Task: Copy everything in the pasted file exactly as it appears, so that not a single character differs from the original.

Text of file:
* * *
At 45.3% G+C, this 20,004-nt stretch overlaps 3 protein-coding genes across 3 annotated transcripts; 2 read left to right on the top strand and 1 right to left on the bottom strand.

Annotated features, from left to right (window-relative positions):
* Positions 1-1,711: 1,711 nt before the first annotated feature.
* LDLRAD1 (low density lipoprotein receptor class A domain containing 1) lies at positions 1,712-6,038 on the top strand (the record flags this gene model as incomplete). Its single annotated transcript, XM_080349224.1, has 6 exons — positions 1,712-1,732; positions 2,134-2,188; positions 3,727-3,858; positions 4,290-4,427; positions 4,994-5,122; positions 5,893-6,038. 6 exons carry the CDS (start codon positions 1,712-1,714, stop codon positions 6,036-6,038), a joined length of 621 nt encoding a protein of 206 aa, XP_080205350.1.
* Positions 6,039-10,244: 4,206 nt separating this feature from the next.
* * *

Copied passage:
At 45.3% G+C, this 20,004-nt stretch overlaps 3 protein-coding genes across 3 annotated transcripts; 2 read left to right on the top strand and 1 right to left on the bottom strand.

Annotated features, from left to right (window-relative positions):
* Positions 1-1,711: 1,711 nt before the first annotated feature.
* LDLRAD1 (low density lipoprotein receptor class A domain containing 1) lies at positions 1,712-6,038 on the top strand (the record flags this gene model as incomplete). Its single annotated transcript, XM_080349224.1, has 6 exons — positions 1,712-1,732; positions 2,134-2,188; positions 3,727-3,858; positions 4,290-4,427; positions 4,994-5,122; positions 5,893-6,038. 6 exons carry the CDS (start codon positions 1,712-1,714, stop codon positions 6,036-6,038), a joined length of 621 nt encoding a protein of 206 aa, XP_080205350.1.
* Positions 6,039-10,244: 4,206 nt separating this feature from the next.